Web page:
Trump is right: Healthcare should be handled by the states

Not only is President TrumpDonald John TrumpHouse Dems demand Barr cancel 'inappropriate' press conference on Mueller report DOJ plans to release 'lightly redacted' version of Mueller report Thursday: WaPo Nadler accuses Barr of 'unprecedented steps' to 'spin' Mueller report MORE’s administration in agreement with the lawsuit brought by 20 states attorneys general — and the Texas Public Policy Foundation — against the Affordable Care Act, President Trump is leading the way on developing an alternative plan to present to Congress.

That plan should be simple — empower the states to find solutions on their own. Health care simply isn’t a federal responsibility.

First things first, though. The Trump administration is right — Obamacare is unconstitutional. That’s established by the U.S. Supreme Court itself, in NFIB v. Sebelius, a pivotal 2012 decision. In NFIB, Chief Justice John Roberts rejected the government’s claim that the Commerce Clause of the U.S. Constitution made the Affordable Care Act legitimate; instead, he invented a new argument for the Obama administration — that the ACA was constitutional under Congress’s power to tax.

His reasoning was that the shared responsibility payment, paid by those who didn’t buy qualifying insurance, was a source of revenue for the federal government — and therefore a tax. On this one point, and this point only, the ACA stood.

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Yet in 2017, the Tax Cuts and Jobs Act set that shared responsibility payment at zero — meaning that it no longer generates revenue. That means it can no longer be considered a tax. Without that tax, by Roberts’ own logic, the ACA no longer has any constitutional basis.

That’s what we at the Texas Public Policy Foundation, along with the attorneys general of 20 states, argued before U.S. District Judge Reed O’Connor in Fort Worth last year, and O’Connor agreed. He further ruled that the individual mandate is an integral part of the ACA, and can’t be separated out.

“The Supreme Court’s only reasoning on the topic thus supports what the text says: The Individual Mandate is essential to the ACA,” he wrote.

That house of cards has collapsed.

Still, though the Justice Department will no longer defend the ACA, some states — and the Democrat-led House of Representatives — will.

As California Attorney General Xavier BecerraXavier BecerraTrump is right: Healthcare should be handled by the states California attorney general calls for unauthorized immigration to be decriminalized Pelosi announces lawsuit to block Trump's emergency declaration MORE claimed in a statement on Monday, March 25, the Justice Department’s decision “threatens the healthcare of tens of millions of Americans across the country — from California to Kentucky and all the way to Maine… Because no American should fear losing health care, we will defend the ACA every step of the way.”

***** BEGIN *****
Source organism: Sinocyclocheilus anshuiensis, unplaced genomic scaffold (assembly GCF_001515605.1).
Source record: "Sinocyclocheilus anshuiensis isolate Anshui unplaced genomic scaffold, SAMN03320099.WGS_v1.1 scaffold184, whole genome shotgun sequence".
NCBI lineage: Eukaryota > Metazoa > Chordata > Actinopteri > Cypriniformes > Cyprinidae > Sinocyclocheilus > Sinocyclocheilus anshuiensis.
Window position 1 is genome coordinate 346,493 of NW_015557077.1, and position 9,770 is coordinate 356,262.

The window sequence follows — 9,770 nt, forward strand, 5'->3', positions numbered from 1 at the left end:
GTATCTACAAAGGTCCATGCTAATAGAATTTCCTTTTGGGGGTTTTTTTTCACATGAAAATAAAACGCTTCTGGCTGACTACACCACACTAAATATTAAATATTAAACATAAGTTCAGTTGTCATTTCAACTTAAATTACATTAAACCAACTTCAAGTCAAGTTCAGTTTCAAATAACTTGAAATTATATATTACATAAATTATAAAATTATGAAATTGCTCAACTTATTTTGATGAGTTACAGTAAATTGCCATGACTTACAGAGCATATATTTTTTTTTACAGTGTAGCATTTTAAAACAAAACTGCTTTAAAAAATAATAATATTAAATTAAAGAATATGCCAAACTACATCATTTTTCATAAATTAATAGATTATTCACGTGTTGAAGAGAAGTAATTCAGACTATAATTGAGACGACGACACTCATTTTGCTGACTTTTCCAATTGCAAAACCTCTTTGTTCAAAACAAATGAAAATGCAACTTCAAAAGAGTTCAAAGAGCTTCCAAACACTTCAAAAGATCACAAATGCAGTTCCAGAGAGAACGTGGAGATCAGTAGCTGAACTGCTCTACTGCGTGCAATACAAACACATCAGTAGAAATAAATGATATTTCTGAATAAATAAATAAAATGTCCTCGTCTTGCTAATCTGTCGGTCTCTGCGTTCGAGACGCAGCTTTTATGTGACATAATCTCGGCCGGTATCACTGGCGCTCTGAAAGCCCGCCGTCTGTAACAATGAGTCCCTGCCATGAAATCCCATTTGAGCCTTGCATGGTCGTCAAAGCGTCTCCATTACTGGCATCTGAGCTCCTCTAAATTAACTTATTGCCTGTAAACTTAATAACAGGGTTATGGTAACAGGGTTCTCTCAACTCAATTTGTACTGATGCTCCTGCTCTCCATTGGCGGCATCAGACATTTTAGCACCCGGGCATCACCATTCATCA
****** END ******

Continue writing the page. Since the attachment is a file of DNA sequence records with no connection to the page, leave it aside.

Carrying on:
What Becerra fails to mention — and those Republicans who still won’t full-throatedly condemn the ACA seem to miss — is that millions of Americans already have lost their health care, and it’s entirely because of the ACA. Nearly 2 million have dropped their ACA health insurance plans since 2016 because they can’t afford the huge increases in premiums. Millions more put off seeing their doctors because they can’t afford the huge deductibles.

TPPF represents the individual plaintiffs in the case, real families who have been harmed by the ACA. They have lost their chosen physicians and they have lost the affordable, custom-tailored plan they chose before the ACA went into effect. Facing huge deductibles and bank-breaking premiums, what they have now is far more expensive and far more limiting than the plans they had before.

Most importantly, they’re no longer the decision-makers in their children’s health care and their own.

The answer for my clients in Texas — and for Americans in Maine and in Florida and in California — is for states to step up and tackle the issue of health care. The ACA has proven that no one-size-fits-all “solution” from Washington is going to solve the myriad of problems with the health care system. We need the federal government out of our personal health care choices.

So states should craft their own solutions, tailored to their own populations and preferences. California may want a single-payer system. Fine. Here in Texas, where we value individual liberty and choice, our solution might look very different.

But it’s going to take political courage to allow for this seismic shift in thinking about health care. That courage should start with supporting the Trump administration’s logical and legally sound position—the ACA remains indefensible because it is unconstitutional.

And then let the states tackle the job.

Robert Henneke is general counsel and litigation director at the Texas Public Policy Foundation and lead counsel for the Individual Plaintiffs in the pending Texas v. U.S. lawsuit. Follow him on Twitter @robhenneke.